Let's say I have 1-D data following a Gaussian distribution. I want to extract from this database the meaningful information, that is the information that lies far away from the mean.
One way to do that is to apply a function (e.g. $x \to |x-\mu|$ where $\mu$ is the mean of the distribution) and sort the values I get. But I want to keep track of how meaningful the data is as I am collecting it all along this process (as I do the bottom-up approach : I gather the samples one by one and create another (smaller) database). Is there an intuitive measure of this concept ?
I thought about comparing the histograms between the initial database and the one I create as I gather the samples. For example, the Wasserstein metric gives us a way to compare two probability distributions. An intuitive effect of the extraction I am making would be that the distance between the histograms does not decrease by much at first, as I only fill the error that does not contribute much to the distance. Is that a good approach ?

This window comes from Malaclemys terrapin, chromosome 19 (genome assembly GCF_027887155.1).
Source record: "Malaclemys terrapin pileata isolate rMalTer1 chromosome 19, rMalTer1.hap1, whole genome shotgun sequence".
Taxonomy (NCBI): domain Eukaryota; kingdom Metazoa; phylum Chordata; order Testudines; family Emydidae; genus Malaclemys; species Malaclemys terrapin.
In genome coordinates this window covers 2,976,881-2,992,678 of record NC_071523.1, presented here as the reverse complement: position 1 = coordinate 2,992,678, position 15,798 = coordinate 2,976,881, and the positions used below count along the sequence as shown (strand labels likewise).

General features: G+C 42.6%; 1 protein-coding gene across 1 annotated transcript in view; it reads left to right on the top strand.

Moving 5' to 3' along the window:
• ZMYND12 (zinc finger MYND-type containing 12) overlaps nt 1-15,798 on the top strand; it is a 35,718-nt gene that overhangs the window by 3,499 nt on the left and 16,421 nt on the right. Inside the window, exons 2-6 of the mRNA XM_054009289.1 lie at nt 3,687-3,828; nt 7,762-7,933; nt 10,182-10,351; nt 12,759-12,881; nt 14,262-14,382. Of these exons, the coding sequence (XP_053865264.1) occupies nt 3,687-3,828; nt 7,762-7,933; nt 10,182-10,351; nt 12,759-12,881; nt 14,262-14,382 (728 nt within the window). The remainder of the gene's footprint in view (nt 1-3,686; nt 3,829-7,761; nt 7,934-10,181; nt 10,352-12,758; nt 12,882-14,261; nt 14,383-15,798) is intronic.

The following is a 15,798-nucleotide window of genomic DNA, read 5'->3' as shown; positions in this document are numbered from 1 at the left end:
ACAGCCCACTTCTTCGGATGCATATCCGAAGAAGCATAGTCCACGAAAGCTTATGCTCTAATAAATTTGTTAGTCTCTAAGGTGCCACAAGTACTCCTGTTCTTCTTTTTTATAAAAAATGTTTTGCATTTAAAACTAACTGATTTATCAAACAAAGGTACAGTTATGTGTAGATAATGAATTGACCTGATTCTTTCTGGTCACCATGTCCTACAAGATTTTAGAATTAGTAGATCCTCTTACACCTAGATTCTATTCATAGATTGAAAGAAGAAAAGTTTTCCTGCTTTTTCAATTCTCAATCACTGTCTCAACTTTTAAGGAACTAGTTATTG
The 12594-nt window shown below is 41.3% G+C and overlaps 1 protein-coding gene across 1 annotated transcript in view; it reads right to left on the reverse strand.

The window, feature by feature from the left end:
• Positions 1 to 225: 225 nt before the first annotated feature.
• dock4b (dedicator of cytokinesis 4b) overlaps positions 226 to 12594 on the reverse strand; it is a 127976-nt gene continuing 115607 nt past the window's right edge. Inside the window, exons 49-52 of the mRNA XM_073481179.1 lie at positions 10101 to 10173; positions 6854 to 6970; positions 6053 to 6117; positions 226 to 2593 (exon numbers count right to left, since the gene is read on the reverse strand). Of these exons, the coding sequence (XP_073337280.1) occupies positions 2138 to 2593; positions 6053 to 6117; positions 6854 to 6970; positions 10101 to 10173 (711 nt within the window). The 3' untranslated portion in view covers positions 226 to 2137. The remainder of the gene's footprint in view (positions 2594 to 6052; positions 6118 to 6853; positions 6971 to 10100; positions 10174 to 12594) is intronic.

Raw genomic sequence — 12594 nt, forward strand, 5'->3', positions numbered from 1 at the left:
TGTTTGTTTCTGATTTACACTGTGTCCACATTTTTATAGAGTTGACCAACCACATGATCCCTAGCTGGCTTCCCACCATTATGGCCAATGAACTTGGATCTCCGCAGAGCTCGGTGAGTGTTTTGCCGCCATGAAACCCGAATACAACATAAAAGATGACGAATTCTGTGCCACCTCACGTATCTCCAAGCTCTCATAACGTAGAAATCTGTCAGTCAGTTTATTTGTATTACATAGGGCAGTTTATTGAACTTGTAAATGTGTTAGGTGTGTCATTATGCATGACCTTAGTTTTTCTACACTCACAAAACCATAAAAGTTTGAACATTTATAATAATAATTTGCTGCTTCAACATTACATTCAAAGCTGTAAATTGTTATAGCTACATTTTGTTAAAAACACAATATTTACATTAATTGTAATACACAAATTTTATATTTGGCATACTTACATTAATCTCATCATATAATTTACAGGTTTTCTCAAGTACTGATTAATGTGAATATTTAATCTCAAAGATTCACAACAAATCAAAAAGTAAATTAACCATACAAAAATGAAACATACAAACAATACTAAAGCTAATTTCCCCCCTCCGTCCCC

Next level : If my data is made of groups of samples (still, the entire database follows a Gaussian distribution), what would be the intuitive way to select groups that have meaningful information ?
I though about giving each group a weight that is the average of the variance of each sample that is in the group, and then sort the groups with the weights they have. But does this really keep track of the useful information ?
Next Next level : What about a n-D data following a (multivariate) Gaussian distribution ?
This is kinda theoric. If you have any questions feel free. Any article on the matter is also appreciated.